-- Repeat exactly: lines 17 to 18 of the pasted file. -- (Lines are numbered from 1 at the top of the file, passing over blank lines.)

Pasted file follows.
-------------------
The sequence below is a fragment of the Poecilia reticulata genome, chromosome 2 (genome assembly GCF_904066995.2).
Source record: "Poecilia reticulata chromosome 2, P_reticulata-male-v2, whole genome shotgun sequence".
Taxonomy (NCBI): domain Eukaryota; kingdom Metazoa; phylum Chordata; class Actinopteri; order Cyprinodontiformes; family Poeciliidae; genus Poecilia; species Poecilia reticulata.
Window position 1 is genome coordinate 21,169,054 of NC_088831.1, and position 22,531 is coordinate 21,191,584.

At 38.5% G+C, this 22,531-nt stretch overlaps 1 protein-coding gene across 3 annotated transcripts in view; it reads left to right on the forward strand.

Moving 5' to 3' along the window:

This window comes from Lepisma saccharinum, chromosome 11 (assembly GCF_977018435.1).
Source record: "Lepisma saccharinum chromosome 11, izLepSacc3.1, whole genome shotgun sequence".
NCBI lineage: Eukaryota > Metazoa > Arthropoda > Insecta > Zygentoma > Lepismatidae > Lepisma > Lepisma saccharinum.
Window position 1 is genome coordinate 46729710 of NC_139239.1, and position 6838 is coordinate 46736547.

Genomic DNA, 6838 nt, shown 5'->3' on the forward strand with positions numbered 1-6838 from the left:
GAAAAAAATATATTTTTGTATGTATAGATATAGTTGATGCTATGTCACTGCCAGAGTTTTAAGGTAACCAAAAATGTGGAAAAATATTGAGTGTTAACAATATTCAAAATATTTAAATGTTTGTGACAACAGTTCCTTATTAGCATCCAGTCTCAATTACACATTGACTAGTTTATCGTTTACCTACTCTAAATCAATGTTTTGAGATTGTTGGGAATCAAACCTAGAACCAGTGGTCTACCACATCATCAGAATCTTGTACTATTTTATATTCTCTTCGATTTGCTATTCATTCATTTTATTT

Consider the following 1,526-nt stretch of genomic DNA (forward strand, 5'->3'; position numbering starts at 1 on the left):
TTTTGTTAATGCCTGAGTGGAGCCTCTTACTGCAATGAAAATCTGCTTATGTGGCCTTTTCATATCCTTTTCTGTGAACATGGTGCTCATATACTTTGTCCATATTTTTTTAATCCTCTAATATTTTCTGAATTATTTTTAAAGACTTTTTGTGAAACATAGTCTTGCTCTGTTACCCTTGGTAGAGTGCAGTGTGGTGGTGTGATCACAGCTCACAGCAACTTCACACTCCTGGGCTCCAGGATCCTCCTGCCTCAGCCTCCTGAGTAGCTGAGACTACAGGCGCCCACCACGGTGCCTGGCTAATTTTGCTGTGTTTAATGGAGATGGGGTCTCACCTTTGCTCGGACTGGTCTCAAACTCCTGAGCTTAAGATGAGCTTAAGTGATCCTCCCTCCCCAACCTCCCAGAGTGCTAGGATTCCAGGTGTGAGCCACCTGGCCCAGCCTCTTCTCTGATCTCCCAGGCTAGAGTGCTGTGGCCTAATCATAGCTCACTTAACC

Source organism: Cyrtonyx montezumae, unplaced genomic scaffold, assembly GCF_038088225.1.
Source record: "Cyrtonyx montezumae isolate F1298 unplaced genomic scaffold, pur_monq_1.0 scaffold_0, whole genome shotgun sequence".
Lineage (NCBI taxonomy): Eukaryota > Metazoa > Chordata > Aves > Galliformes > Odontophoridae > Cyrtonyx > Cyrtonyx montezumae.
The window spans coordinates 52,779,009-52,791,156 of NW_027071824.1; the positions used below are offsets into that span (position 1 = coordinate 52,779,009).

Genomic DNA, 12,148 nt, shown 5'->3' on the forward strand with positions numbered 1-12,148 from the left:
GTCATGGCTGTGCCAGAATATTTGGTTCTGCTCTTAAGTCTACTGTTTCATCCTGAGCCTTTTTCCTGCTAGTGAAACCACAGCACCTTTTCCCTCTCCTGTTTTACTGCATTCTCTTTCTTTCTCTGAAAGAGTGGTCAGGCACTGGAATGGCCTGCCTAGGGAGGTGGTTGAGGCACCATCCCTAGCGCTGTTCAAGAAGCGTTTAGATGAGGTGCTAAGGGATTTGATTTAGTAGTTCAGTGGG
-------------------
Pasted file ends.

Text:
Lineage (NCBI taxonomy): Eukaryota > Metazoa > Chordata > Aves > Galliformes > Odontophoridae > Cyrtonyx > Cyrtonyx montezumae.
The window spans coordinates 52,779,009-52,791,156 of NW_027071824.1; the positions used below are offsets into that span (position 1 = coordinate 52,779,009).